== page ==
10 SES 07 C, Research on Professional Knowledge & Identity in Teacher Education
The theme of education in an era at risk attends to the particularities of the current era with an eye to the future era. Yet these periods of time can only be fully understood through an understanding of past educational eras. Teachers entering into the profession, as a new generation of teachers, do not break from the past but are connected to past generations of teachers and teaching whilst at the same time possessing an orientation to the future. Teachers who have since retired from the profession are a relatively untapped and underutilised resource for preparing future teachers. Retired teachers do not ‘just shuffle off and disappear’ (p. 149), in the words of Boyer, Maney, Kamler and Comber (2004) but can contribute to an understanding of the profession that shaped their work lives.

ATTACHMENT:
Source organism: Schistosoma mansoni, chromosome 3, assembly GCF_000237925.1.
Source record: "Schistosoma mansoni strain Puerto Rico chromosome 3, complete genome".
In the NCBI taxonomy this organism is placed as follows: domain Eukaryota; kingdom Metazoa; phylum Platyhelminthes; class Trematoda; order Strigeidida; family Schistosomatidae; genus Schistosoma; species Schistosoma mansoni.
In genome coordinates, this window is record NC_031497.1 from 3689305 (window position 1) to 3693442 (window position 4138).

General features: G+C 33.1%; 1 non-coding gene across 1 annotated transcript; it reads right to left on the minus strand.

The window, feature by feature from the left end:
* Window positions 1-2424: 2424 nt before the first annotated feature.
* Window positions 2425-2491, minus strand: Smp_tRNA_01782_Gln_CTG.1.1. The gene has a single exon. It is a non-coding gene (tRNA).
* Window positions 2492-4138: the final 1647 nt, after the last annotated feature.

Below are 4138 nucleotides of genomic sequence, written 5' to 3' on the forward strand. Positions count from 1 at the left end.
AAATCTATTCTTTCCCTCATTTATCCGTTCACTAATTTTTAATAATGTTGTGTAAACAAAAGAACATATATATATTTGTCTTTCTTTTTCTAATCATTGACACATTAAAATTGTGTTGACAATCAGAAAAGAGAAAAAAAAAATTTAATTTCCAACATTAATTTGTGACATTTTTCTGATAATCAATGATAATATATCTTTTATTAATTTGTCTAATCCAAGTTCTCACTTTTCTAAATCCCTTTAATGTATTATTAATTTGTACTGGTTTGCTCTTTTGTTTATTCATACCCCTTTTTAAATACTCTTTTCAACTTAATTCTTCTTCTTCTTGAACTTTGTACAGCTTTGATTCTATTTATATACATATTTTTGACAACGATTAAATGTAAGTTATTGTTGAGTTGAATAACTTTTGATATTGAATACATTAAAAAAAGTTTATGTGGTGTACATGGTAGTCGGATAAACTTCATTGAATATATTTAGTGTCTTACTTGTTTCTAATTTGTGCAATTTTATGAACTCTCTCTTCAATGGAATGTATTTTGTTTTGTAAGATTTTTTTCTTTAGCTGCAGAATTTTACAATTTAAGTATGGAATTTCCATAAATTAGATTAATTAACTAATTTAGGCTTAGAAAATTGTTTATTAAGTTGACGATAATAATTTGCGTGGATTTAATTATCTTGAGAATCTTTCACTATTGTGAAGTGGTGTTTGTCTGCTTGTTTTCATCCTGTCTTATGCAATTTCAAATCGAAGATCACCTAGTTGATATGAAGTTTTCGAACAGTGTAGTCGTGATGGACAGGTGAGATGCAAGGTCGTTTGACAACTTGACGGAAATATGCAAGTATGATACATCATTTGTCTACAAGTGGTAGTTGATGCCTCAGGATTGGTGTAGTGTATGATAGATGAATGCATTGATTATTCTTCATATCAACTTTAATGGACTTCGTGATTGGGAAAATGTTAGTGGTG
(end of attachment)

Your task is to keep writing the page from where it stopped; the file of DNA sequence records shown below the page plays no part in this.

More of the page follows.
Generations of learning was conceptualised as a 2017 project to complement the traditional practicum that takes place in schools. The project paired seven final year pre-service teachers in Monash University’s (Australia) Faculty of Education with eight retired schoolteachers. The project was a voluntary undertaking, presented to pre-service teachers as an opportunity to deepen their understandings of the teaching profession. For the retirees, it was a way to share their stories and wisdom. The project took place before and during the pre-service teachers’ final professional experience placement of their teacher education degree. Research into participants’ experience of the project centred on the question: How do intergenerational relationships shape the way in which pre-service teachers make sense of the profession they are entering?